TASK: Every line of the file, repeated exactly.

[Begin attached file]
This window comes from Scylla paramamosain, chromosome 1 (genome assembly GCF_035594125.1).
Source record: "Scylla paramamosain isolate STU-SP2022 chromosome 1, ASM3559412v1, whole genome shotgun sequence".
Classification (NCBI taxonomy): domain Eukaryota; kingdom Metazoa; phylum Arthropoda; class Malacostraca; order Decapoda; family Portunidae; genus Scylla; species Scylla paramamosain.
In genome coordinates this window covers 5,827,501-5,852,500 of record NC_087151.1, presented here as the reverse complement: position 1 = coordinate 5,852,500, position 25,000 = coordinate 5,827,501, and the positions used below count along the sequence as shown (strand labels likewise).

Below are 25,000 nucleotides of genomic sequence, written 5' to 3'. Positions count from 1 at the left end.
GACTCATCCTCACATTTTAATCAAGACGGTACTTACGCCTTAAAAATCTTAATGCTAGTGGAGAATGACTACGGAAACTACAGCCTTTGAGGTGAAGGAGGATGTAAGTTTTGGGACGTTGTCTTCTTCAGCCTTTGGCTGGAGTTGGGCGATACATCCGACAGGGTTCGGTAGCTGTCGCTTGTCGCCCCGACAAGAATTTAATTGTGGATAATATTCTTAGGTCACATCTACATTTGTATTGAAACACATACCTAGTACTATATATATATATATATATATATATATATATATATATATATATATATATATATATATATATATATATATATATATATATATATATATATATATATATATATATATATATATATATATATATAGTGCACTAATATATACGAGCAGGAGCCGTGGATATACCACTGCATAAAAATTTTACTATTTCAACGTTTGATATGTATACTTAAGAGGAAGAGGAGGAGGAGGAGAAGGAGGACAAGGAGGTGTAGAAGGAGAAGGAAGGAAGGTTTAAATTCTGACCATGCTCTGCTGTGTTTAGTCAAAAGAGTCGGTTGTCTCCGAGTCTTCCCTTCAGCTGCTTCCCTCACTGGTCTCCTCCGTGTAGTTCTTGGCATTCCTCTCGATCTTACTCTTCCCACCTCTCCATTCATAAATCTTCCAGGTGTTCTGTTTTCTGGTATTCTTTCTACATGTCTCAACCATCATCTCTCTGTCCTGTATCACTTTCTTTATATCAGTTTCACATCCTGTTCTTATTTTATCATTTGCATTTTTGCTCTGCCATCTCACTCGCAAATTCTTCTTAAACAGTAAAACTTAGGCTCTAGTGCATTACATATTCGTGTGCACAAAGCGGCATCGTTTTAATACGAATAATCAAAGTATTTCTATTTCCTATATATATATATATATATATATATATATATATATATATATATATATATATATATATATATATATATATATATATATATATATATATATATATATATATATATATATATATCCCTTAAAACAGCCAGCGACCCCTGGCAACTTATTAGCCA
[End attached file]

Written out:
This window comes from Scylla paramamosain, chromosome 1 (genome assembly GCF_035594125.1).
Source record: "Scylla paramamosain isolate STU-SP2022 chromosome 1, ASM3559412v1, whole genome shotgun sequence".
Classification (NCBI taxonomy): domain Eukaryota; kingdom Metazoa; phylum Arthropoda; class Malacostraca; order Decapoda; family Portunidae; genus Scylla; species Scylla paramamosain.
In genome coordinates this window covers 5,827,501-5,852,500 of record NC_087151.1, presented here as the reverse complement: position 1 = coordinate 5,852,500, position 25,000 = coordinate 5,827,501, and the positions used below count along the sequence as shown (strand labels likewise).

Below are 25,000 nucleotides of genomic sequence, written 5' to 3'. Positions count from 1 at the left end.
GACTCATCCTCACATTTTAATCAAGACGGTACTTACGCCTTAAAAATCTTAATGCTAGTGGAGAATGACTACGGAAACTACAGCCTTTGAGGTGAAGGAGGATGTAAGTTTTGGGACGTTGTCTTCTTCAGCCTTTGGCTGGAGTTGGGCGATACATCCGACAGGGTTCGGTAGCTGTCGCTTGTCGCCCCGACAAGAATTTAATTGTGGATAATATTCTTAGGTCACATCTACATTTGTATTGAAACACATACCTAGTACTATATATATATATATATATATATATATATATATATATATATATATATATATATATATATATATATATATATATATATATATATATATATATATATATATATATATATATATATATATATATAGTGCACTAATATATACGAGCAGGAGCCGTGGATATACCACTGCATAAAAATTTTACTATTTCAACGTTTGATATGTATACTTAAGAGGAAGAGGAGGAGGAGGAGAAGGAGGACAAGGAGGTGTAGAAGGAGAAGGAAGGAAGGTTTAAATTCTGACCATGCTCTGCTGTGTTTAGTCAAAAGAGTCGGTTGTCTCCGAGTCTTCCCTTCAGCTGCTTCCCTCACTGGTCTCCTCCGTGTAGTTCTTGGCATTCCTCTCGATCTTACTCTTCCCACCTCTCCATTCATAAATCTTCCAGGTGTTCTGTTTTCTGGTATTCTTTCTACATGTCTCAACCATCATCTCTCTGTCCTGTATCACTTTCTTTATATCAGTTTCACATCCTGTTCTTATTTTATCATTTGCATTTTTGCTCTGCCATCTCACTCGCAAATTCTTCTTAAACAGTAAAACTTAGGCTCTAGTGCATTACATATTCGTGTGCACAAAGCGGCATCGTTTTAATACGAATAATCAAAGTATTTCTATTTCCTATATATATATATATATATATATATATATATATATATATATATATATATATATATATATATATATATATATATATATATATATATATATATATATATATATATATATATATCCCTTAAAACAGCCAGCGACCCCTGGCAACTTATTAGCCA